As a person who is very afraid of birds I m not sure why I chose this book to read However I m glad I did If you read it you will learn about how civilization and mankind have intentionally and nintentionally adversely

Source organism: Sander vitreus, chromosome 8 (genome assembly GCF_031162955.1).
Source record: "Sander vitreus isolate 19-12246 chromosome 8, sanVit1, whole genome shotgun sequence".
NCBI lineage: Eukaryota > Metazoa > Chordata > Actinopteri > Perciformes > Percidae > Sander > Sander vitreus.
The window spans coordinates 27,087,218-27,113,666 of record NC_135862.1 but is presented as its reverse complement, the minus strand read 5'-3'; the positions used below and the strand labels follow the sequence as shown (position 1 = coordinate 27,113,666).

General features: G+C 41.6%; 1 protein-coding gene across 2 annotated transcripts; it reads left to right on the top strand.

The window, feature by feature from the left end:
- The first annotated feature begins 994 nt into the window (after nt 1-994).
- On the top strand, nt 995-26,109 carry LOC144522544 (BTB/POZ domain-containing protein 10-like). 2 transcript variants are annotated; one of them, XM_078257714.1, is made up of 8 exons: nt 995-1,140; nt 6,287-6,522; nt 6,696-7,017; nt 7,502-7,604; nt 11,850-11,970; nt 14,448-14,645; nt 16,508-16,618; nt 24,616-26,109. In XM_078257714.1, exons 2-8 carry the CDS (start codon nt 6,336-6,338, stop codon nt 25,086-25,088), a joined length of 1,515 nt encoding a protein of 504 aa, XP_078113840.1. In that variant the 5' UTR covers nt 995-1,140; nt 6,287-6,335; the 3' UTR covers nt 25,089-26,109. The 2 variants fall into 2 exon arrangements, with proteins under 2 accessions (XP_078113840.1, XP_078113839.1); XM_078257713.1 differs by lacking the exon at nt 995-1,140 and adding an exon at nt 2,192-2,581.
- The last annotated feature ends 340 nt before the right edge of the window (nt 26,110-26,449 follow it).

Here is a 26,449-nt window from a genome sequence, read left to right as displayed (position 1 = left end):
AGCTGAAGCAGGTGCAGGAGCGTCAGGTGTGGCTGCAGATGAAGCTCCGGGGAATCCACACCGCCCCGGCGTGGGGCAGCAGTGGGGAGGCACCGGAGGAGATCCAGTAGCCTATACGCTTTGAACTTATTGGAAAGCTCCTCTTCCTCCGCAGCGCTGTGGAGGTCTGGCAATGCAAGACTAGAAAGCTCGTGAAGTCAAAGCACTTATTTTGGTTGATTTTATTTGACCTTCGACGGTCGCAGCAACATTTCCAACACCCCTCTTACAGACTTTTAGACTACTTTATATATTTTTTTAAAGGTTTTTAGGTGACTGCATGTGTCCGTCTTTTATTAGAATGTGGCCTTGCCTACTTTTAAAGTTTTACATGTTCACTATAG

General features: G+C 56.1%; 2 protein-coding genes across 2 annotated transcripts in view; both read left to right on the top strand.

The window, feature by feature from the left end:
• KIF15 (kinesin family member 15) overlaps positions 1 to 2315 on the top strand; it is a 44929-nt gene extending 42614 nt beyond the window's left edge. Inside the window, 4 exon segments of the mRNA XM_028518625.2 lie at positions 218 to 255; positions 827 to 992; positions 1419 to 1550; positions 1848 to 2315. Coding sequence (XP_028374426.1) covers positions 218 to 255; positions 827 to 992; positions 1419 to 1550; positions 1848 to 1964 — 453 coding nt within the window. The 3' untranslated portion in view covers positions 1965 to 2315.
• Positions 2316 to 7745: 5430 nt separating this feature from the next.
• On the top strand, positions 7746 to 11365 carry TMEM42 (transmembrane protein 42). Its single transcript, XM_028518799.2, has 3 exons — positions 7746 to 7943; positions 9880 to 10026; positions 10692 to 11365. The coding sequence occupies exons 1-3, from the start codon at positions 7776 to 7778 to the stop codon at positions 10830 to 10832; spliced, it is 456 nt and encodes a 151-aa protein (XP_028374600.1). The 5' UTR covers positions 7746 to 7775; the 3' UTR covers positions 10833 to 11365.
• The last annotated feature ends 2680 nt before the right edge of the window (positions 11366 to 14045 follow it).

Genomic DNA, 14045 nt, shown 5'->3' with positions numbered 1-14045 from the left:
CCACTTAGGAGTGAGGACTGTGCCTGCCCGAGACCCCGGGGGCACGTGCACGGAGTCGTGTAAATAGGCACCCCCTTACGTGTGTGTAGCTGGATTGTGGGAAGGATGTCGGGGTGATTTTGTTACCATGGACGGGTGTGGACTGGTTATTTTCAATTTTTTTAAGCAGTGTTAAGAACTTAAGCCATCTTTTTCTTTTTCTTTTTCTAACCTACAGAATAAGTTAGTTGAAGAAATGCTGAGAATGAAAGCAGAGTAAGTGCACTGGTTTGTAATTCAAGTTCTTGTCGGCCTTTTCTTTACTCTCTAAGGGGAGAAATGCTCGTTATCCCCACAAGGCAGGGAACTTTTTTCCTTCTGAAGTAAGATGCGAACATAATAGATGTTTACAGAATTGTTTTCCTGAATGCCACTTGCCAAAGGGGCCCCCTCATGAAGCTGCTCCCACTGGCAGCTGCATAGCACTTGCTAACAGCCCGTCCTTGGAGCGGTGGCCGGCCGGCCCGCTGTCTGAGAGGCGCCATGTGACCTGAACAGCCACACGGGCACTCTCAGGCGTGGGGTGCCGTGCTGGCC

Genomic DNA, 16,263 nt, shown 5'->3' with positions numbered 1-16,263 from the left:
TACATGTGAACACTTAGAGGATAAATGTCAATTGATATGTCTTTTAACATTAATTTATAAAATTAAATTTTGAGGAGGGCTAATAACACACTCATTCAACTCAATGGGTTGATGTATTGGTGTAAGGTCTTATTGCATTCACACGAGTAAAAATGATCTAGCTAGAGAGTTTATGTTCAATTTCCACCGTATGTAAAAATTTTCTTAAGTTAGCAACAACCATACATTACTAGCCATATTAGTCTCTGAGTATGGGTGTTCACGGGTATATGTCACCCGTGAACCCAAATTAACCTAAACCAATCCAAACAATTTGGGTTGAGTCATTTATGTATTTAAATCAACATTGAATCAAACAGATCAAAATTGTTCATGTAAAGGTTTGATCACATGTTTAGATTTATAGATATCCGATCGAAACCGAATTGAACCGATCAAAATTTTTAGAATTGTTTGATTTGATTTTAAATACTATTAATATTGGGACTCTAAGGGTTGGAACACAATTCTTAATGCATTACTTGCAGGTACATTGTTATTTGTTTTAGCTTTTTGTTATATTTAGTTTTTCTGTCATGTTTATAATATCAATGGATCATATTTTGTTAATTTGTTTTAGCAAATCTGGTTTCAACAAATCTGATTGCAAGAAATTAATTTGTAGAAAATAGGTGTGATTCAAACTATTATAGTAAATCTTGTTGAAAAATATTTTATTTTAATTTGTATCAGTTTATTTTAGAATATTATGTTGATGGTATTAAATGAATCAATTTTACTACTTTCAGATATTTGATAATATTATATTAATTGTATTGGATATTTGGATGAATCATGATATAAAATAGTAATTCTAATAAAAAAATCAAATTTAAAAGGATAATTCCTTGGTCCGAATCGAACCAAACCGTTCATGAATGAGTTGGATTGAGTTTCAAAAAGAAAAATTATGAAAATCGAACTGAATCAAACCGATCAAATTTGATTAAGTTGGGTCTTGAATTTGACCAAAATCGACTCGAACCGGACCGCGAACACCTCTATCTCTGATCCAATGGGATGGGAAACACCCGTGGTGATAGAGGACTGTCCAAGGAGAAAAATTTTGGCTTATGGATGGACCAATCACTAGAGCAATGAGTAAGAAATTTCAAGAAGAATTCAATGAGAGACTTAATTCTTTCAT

Effected The Condor You Will Also Readthe condor You will also read how scientists and volunteers have brought the condor back from the edge of extinctionI checked the web today and learned that there are 332 living condors and the about 200 of these live in the wild I was also amazed to learn that a condor can live to be 50 or sixty years old So let s hope the condor can continue its resurganceIf you like to read about science and nature this book is for you An interestingly written highly readable account of the California Condor s near extinction and the fight to recover the s population Although the author s occasional stabs are mildly irritating he does an excellent job of respectfully presenting opposing viewpoints on the condor recovery program As an animal care professional it was very interesting to read this account of all the work politics etc that went into condor recovery efforts It seems especially relevant as scientists are preparing to capture the remaining vauitas to save them from extinction as well Knowing even of the challenges now has made my desire even stronger to see these amazing birds in the wild The information on the natural history of the condor was interesting and the reason I wanted to read this book However much of it is about the history of California and the various people that have played a role in either preserving or decimating the condor populationI thought this would be an plifting book about condors coming back from the brink of extinction but I found it extremely depressing Let s just say the history of California is a trail of destruction death and the raping of nature forged by cruel and seedy characters who raping of nature forged by cruel and seedy characters who in the garden of Eden and crapped in it A history of the great California bird from its heyday to near demise capture and reintroduction into the wild Information about the bird is considerably enlivening than the bureaucratic battles of zoologists split between interventionists and. The California condor has been described as a bird with one wing in the graveFlying on wings nearly ten feet wide from tip to tip these birds thrived on the carcasses of animals like woolly mammoths Then as humans began dramatically reshaping North America the continent's largest flying land bird started disappearing By the beginning of the twentieth century extinction seemed inevitableBut small groups of passionate individuals refused to allow the condor to fade away even as they fought over how and why the bird was to be saved Scientists farmer.